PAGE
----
2) To determine the overall quality of life and to

3) Suggest ways and methods to improve the situation

Patients and Methods

A retrospective, cross-sectional descriptive approach was used for the study. Ninety patients were conveniently sampled and study was conducted within a period of 3 months. The Functional Assessment of Cancer Therapy (FACT-B) - Specific Scale for breast cancer was used as the survey instrument [15]. It comprises the functional assessment of cancer therapy (FACT-G)-general scale and an additional questions specific to breast cancer patients. The FACT-G instrument addresses domains applicable to patients living with a wide variety of cancers and other chronic illnesses.

The FACT-B (version 4) is a 37-item self-report instrument subdivided into four primary QoL domains and a disease specific domain [15]: functional, physical, emotional and social/family well-being of 27-items and 10 additional items for breast cancer.

Sample Size Determination

The formulae used for sample size determination was n= [Z2 (p) (1-p)]/ (E)2 Where: n = the minimum sample size,Z = the standard score for confidence level (95%), E = the allowable error of 0.05 and P = the sample proportion, (95/220) = (0.430)n= [0.952x0.430 (1-0.430)]/0.052, n= 88.

On the average, 30-32 new patients undergo radiation treatment monthly at the outpatient radiotherapy department. A total of 95 patients in 3 months were obtained on the average. A sample size of 90 patients was chosen to represent 95.0% of the total number of patients undergoing treatment for the 3-months period. The population of patients for the three month was 220 according to data from the department, some of these patients attend for chemotherapy, brachytherapy and 95 of them were undergoing radiation therapy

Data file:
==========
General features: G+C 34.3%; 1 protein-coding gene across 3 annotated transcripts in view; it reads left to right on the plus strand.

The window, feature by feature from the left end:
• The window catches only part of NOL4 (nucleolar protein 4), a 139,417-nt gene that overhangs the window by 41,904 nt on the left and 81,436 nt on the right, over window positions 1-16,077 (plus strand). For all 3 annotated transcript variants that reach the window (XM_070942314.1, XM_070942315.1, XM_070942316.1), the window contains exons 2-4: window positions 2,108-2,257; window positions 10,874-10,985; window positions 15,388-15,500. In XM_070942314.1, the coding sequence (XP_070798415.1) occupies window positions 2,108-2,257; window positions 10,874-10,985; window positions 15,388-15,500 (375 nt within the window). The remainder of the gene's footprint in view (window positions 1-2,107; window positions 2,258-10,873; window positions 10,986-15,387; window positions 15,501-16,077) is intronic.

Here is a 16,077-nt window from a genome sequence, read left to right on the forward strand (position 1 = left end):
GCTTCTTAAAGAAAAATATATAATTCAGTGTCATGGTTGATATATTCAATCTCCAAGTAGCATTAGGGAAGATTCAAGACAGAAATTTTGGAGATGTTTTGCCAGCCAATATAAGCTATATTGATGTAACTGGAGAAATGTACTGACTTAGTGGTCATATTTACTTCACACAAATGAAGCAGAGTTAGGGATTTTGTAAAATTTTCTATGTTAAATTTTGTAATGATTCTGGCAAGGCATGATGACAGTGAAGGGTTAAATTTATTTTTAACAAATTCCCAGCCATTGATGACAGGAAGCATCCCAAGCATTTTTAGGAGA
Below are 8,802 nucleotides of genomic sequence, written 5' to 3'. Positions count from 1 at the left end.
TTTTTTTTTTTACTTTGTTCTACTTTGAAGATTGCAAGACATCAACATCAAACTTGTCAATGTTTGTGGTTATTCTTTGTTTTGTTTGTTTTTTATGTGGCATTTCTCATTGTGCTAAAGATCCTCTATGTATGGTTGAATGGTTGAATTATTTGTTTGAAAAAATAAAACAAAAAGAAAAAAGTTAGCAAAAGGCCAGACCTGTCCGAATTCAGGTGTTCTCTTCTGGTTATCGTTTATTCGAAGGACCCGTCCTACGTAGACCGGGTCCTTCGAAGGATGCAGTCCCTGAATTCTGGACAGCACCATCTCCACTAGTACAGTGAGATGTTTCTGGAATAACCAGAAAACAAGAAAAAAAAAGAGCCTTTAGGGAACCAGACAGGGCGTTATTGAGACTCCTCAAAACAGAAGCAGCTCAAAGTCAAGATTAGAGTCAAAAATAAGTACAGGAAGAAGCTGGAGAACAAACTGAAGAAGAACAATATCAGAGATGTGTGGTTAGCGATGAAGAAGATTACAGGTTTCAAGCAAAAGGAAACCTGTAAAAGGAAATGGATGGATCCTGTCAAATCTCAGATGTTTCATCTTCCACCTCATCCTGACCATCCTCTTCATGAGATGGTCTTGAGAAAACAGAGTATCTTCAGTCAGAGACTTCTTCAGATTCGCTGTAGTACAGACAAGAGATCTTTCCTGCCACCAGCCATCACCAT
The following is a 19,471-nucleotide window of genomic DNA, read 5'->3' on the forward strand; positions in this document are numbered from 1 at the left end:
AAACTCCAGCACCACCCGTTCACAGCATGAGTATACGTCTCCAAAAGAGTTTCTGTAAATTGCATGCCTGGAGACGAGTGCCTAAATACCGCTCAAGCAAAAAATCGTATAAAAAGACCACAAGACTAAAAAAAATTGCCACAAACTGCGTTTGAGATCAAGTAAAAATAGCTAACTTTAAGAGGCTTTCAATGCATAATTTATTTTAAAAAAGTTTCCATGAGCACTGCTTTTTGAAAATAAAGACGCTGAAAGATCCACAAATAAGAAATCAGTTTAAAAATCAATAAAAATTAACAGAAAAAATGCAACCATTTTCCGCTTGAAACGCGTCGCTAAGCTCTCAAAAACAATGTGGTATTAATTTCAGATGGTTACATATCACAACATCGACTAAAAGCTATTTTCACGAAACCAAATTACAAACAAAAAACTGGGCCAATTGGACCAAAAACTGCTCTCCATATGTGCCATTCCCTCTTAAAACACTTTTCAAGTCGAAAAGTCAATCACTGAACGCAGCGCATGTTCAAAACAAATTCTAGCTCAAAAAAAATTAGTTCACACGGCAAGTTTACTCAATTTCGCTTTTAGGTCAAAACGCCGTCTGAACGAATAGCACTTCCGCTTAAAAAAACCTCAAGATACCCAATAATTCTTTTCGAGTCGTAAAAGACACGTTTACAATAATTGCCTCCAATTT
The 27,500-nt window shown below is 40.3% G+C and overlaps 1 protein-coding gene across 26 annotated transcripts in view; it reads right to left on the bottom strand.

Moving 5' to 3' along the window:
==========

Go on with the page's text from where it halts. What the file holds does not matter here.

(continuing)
Hypothesis Testing

Radiotherapy treatment for breast cancer has its related side effects and its quality of life

A hypothesis that was used was:

 Ho - Null hypothesis,  

Ho: There is no significant difference between the quality of life of patients undergoing treatment in week two as against week four after start of treatment.

H1 - Alternative hypothesis

H1: There is a significant difference between of the quality of life of patients undergoing treatment as against those who have completed the treatment regime

This could be denoted as: µo = the mean of the quality of life created by treatment regimes. µ1= the mean of the quality of life created by post treatment regimes. Then: Ho: µo =µ1, H1: µo ≠ µ1

Eligible patients, who had received treatment for two weeks or more as well as those for review after completion of treatment, were administered survey questionnaire to complete after the purpose of the study and the nature of participation explained to them and they had consented to participate. Patients who had difficulty in completing the questionnaire were guided by the researcher to understand the questions before answering.